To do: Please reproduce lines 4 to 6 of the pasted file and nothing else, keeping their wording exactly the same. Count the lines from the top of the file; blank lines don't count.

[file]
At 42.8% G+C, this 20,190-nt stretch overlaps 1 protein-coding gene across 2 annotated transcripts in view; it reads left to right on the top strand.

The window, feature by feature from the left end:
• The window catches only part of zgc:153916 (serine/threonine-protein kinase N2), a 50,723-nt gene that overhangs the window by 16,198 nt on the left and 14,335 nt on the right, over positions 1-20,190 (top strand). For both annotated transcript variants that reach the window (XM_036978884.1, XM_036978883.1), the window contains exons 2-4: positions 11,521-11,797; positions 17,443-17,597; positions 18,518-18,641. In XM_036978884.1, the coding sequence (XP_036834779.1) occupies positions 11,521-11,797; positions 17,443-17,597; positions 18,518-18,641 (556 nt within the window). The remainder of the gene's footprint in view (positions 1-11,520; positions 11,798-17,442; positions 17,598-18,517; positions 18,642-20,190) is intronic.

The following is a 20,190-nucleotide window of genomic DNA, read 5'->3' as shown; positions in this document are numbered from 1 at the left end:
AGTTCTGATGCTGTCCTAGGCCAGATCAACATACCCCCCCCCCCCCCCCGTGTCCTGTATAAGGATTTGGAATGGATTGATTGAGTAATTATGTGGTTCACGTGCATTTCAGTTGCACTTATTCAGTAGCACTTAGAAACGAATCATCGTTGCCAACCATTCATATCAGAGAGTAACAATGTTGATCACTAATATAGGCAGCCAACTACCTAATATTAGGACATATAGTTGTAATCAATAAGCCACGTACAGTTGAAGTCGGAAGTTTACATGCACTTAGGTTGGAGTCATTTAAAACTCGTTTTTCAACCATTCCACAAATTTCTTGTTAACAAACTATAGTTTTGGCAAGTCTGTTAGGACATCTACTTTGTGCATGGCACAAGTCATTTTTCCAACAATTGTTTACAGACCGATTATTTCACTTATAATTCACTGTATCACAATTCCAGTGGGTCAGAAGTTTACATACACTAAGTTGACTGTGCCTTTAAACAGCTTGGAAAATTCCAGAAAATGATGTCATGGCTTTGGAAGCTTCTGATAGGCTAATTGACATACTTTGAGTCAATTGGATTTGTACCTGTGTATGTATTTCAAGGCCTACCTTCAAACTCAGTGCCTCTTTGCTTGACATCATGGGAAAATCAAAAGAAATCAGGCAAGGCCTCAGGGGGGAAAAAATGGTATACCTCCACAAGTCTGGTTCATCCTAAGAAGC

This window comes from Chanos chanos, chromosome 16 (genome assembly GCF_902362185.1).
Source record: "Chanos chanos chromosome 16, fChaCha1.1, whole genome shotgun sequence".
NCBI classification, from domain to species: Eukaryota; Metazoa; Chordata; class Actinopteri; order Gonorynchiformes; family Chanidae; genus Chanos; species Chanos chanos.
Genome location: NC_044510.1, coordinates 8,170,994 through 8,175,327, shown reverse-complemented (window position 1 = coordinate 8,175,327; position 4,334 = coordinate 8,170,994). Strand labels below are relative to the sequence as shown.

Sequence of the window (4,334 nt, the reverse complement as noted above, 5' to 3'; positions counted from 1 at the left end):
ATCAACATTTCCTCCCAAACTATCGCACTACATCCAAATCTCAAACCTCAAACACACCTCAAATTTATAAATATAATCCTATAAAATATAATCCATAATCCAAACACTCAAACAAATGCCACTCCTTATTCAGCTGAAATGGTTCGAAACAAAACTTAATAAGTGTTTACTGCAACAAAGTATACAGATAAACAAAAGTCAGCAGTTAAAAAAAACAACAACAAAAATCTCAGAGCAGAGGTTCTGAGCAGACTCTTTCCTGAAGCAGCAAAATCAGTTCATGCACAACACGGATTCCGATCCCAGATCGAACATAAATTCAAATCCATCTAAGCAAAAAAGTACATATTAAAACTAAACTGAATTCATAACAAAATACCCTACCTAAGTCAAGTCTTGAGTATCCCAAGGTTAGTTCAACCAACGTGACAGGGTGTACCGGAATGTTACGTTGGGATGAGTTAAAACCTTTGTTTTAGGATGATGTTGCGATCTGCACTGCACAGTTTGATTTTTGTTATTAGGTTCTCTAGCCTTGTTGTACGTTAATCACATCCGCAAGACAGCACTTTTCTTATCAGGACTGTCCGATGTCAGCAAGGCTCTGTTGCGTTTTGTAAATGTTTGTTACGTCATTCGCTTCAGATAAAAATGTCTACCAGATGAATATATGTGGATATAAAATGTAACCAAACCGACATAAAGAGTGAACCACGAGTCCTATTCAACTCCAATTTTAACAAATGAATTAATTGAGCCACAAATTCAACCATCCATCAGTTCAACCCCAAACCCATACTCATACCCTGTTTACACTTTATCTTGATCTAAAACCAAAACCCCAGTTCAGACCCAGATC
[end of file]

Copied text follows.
The following is a 20,190-nucleotide window of genomic DNA, read 5'->3' as shown; positions in this document are numbered from 1 at the left end:
AGTTCTGATGCTGTCCTAGGCCAGATCAACATACCCCCCCCCCCCCCCCGTGTCCTGTATAAGGATTTGGAATGGATTGATTGAGTAATTATGTGGTTCACGTGCATTTCAGTTGCACTTATTCAGTAGCACTTAGAAACGAATCATCGTTGCCAACCATTCATATCAGAGAGTAACAATGTTGATCACTAATATAGGCAGCCAACTACCTAATATTAGGACATATAGTTGTAATCAATAAGCCACGTACAGTTGAAGTCGGAAGTTTACATGCACTTAGGTTGGAGTCATTTAAAACTCGTTTTTCAACCATTCCACAAATTTCTTGTTAACAAACTATAGTTTTGGCAAGTCTGTTAGGACATCTACTTTGTGCATGGCACAAGTCATTTTTCCAACAATTGTTTACAGACCGATTATTTCACTTATAATTCACTGTATCACAATTCCAGTGGGTCAGAAGTTTACATACACTAAGTTGACTGTGCCTTTAAACAGCTTGGAAAATTCCAGAAAATGATGTCATGGCTTTGGAAGCTTCTGATAGGCTAATTGACATACTTTGAGTCAATTGGATTTGTACCTGTGTATGTATTTCAAGGCCTACCTTCAAACTCAGTGCCTCTTTGCTTGACATCATGGGAAAATCAAAAGAAATCAGGCAAGGCCTCAGGGGGGAAAAAATGGTATACCTCCACAAGTCTGGTTCATCCTAAGAAGC

This window comes from Chanos chanos, chromosome 16 (genome assembly GCF_902362185.1).